Poster Session May,2015

Battery Section

Much interest has been flowing towards the trending high energy density batteries for wide applications including the most vital grid storage, electric vehicles and portable electronics. Alloy-type anodes (Si, Ge, Sn, Al, Sb, etc.) have much higher Li storage capacity than the intercalation-type graphite anode that is currently commercially used in Li-ion batteries. The theoretical capacities of alloy anodes are 2- 10 times higher than that of graphite and 4-20 times higher than that of the lithium titanate anode. Also, these alloy based anode materials have a moderate onset potential ranging between 0.3-0.4 V above Li/Li+, gaining safety advantages over low potential graphite anode and avoiding energy penalty over LTO anode.

In the last few years, research to determine the most suitable anode and cathode materials for Na-ion batteries has gained an increased attention. It was a great surprise to discover that pure commercially available elements such as Sb, Sn, or P1-3 can react electrochemically with Na, leading to sustainable reversible capacities as high as 500 mAh/g over more than 100 cycles when carboxymethyl cellulose (CMC) binder is used. These results were unexpected, especially if we compare them to the Li-ion systems. The most commonly used Li-ion binder, polyvinylidene difluoride (PVDF), was reported to not work in the sodium system but no further investigation was done to understand the chemical reasons. Recently, Dahbi et al.4 reported on Na-CMC binder for hard carbon electrodes in Na-ion batteries. They demonstrated better electrochemical results with CMC binder than with PVDF. They also reported that fluoroethylene carbonate (FEC) was essential as an electrolyte additive to improve the cyclability of the PVDF-based electrode.

Thermal Energy Section

At present, electricity storage with advanced adiabatic compressed air energy storage (AA-CAES) is considered to the only large-scale alternative to pumped hydro storage. Thermocline storage has gained increasing interest as a solution for thermal energy storage with potentially high efficiency and low costs. The present research aims at enhancing the concept using an experimental-numerical approach to study combined sensible/latent heat storage, which is based on placing a limited amount of steel-encapsulated AlSi12 on top of a packed bed of rocks. The primary motivation for combining sensible and latent heat storage is to reduce the decrease in outflow temperature during discharging of sensible heat storage, which is favorable for downstream applications such as chemical reactions or thermodynamic power cycles. Air is used as heat transfer fluid and the storage may be operated at ambient pressure or at high pressure for the use in AA-CAES.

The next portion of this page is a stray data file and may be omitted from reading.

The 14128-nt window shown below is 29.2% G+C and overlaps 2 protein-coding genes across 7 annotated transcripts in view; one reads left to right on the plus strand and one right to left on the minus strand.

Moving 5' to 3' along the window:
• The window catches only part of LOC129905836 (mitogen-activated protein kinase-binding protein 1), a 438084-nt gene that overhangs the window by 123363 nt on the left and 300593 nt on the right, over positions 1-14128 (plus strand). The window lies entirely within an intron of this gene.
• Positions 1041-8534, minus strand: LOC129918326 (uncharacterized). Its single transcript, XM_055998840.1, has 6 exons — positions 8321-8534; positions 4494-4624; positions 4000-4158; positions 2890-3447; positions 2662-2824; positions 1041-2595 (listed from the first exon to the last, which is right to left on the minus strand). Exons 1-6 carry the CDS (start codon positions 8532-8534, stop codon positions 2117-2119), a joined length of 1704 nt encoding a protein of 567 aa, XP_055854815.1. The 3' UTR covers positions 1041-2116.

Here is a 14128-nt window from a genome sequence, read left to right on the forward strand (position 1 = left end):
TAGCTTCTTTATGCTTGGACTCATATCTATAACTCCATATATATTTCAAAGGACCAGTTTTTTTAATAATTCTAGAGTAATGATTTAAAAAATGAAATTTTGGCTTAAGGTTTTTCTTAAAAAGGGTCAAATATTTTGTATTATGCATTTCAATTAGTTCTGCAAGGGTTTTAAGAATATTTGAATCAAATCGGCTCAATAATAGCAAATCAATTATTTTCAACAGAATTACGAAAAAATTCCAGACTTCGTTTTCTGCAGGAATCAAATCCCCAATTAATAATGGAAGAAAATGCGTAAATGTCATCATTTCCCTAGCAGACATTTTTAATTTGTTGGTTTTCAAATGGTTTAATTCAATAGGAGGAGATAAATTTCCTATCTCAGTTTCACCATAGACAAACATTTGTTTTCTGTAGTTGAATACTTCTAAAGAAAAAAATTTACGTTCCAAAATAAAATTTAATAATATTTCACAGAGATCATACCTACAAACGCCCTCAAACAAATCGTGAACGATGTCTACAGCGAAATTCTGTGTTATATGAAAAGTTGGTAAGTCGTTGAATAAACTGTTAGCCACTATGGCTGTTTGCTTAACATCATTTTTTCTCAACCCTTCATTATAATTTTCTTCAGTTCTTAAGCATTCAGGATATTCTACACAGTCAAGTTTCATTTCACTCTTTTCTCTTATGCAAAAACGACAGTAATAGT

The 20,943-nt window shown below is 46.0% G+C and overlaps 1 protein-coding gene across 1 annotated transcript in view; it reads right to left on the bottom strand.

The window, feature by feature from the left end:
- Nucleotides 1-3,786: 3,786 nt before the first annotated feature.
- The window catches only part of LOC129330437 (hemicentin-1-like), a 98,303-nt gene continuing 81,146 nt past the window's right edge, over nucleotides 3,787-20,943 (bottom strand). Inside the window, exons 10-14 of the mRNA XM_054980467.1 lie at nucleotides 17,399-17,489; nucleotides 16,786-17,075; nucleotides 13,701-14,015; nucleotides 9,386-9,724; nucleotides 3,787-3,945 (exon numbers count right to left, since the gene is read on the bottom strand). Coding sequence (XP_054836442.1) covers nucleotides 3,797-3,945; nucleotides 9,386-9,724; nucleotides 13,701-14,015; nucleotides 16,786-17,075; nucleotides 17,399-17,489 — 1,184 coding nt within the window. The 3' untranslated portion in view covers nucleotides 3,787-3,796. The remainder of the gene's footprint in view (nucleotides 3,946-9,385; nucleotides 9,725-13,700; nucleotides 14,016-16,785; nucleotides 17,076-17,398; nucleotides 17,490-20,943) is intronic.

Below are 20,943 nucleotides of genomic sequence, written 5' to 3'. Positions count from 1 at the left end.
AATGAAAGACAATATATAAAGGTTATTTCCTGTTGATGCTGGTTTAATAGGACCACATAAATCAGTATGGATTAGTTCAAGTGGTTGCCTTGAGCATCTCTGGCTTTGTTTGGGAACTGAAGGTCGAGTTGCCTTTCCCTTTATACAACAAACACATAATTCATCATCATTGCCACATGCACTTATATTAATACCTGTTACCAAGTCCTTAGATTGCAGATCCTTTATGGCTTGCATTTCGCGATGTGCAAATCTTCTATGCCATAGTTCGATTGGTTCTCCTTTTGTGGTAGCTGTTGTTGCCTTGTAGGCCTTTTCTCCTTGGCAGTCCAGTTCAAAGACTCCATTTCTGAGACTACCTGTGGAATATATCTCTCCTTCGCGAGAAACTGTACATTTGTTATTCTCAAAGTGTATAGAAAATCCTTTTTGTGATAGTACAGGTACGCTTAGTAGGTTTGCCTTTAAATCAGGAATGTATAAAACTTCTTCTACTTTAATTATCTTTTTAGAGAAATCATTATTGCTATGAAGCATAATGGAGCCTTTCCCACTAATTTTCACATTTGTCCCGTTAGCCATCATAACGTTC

Single-tank, or thermocline, thermal energy storage (TES) systems, with a packed bed of low cost filler material, represent a valuable alternative to the commonly exploited two-tank solution in nowadays conventional concentrating solar power (CSP) plants. However, an intrinsic drawback of this solution is the decrease of the heat transfer fluid (HTF) outlet temperature, towards the end of the discharge phase, leading to a detrimental effect on the power block efficiency. To avoid the HTF temperature decrease during discharging, a latent heat TES, based on phase change material (PCM), might be exploited instead. However, the high cost of the PCM, along with the relatively low efficiency for large temperature ranges1, are strong limiting factors on the integration of a latent TES into a CSP plant. For this reason, the idea of adding a small amount of encapsulated PCM on top of the packed bed was proposed with the aim of mitigating the HTF temperature decrease during discharging limiting, at the same time, the increment of the overall TES system cost.

Hydrogen Section

Recently, our laboratory has developed the concept of a dual-circuit redox flow battery in order to improve the energy density of conventional redox flow batteries (RFBs)1. The battery is adapted with an external circuit that enables chemical discharge of the electrolytes on demand. This chemical discharge is a fast alternative to electrochemical discharge and enables the production of useful products simultaneously to the regeneration of the discharged electrolyte. On the negative side of the all-vanadium RFB the V(II) electrolyte is discharged to V(III) when passed over a Mo2C catalytic bed: this reaction generates hydrogen from the protons present in the solution.

Synthetic Fuel Section

Carbon dioxide is a major contributor to global warming and, beyond the mandatory reduction of our emissions, the possibility of recycling this greenhouse gas is becoming increasingly attractive. The electrochemical reduction of CO2 is an interesting pathway, since a broad range of useful products can be formed such as methanol and formic acid (fuels for PEFC), methane and ethylene (reactants for synthesis or combustion process), CO and H2 (syngas), etc. [1]. Nevertheless, on top of the high overpotential required to drive this reaction, the electrochemical reduction of CO2 suffers from a poor yield/selectivity of valuable products [2, 3].Copper-based electrocatalysts seem to be the most efficient to overcome these kinetic and barriers [3], but it has been shown that the size of the Cu (nano)particles envisaged for practical applications can influence the reaction selectivity [4]. In order to clarify this particle size effect, one needs to determine the electrochemically active surface area (ECSA) of the catalysts of interest that, for Cu, can be derived in-situ by lead underpotential deposition (Pb-UPD) [5]. Additionally, the selectivity of the CO2-reduction reaction on these well-characterized materials needs to be determined with an appropriate technique